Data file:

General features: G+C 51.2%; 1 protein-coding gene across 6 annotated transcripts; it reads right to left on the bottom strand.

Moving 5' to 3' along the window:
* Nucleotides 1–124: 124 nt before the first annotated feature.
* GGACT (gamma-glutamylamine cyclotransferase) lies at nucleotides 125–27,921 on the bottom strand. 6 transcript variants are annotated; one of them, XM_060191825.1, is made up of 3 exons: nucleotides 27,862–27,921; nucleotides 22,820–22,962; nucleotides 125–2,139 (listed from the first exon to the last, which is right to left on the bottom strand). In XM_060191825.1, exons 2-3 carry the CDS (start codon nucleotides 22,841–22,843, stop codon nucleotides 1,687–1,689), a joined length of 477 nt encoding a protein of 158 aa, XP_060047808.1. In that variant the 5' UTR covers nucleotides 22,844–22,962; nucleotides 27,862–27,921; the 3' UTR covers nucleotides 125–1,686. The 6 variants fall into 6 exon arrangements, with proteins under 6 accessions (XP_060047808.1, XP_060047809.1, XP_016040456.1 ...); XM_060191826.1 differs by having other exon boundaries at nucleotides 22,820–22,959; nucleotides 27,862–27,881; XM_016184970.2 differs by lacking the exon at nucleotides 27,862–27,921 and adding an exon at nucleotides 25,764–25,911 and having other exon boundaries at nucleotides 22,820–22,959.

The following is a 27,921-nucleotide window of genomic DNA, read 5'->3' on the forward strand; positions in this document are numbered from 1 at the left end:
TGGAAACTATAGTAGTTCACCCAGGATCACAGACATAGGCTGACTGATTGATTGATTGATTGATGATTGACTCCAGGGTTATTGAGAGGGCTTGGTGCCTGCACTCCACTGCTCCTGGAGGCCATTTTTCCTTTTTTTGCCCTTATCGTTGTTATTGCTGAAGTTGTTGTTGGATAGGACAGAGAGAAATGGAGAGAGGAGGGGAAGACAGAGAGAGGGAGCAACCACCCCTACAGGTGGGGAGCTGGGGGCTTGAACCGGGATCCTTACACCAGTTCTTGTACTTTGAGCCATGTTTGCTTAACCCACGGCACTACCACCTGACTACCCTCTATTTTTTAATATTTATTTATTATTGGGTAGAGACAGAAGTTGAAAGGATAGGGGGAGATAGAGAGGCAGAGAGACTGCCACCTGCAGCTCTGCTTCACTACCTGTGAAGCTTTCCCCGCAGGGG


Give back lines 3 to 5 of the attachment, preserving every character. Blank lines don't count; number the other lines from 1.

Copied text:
* Nucleotides 1–124: 124 nt before the first annotated feature.
* GGACT (gamma-glutamylamine cyclotransferase) lies at nucleotides 125–27,921 on the bottom strand. 6 transcript variants are annotated; one of them, XM_060191825.1, is made up of 3 exons: nucleotides 27,862–27,921; nucleotides 22,820–22,962; nucleotides 125–2,139 (listed from the first exon to the last, which is right to left on the bottom strand). In XM_060191825.1, exons 2-3 carry the CDS (start codon nucleotides 22,841–22,843, stop codon nucleotides 1,687–1,689), a joined length of 477 nt encoding a protein of 158 aa, XP_060047808.1. In that variant the 5' UTR covers nucleotides 22,844–22,962; nucleotides 27,862–27,921; the 3' UTR covers nucleotides 125–1,686. The 6 variants fall into 6 exon arrangements, with proteins under 6 accessions (XP_060047808.1, XP_060047809.1, XP_016040456.1 ...); XM_060191826.1 differs by having other exon boundaries at nucleotides 22,820–22,959; nucleotides 27,862–27,881; XM_016184970.2 differs by lacking the exon at nucleotides 27,862–27,921 and adding an exon at nucleotides 25,764–25,911 and having other exon boundaries at nucleotides 22,820–22,959.

The following is a 27,921-nucleotide window of genomic DNA, read 5'->3' on the forward strand; positions in this document are numbered from 1 at the left end: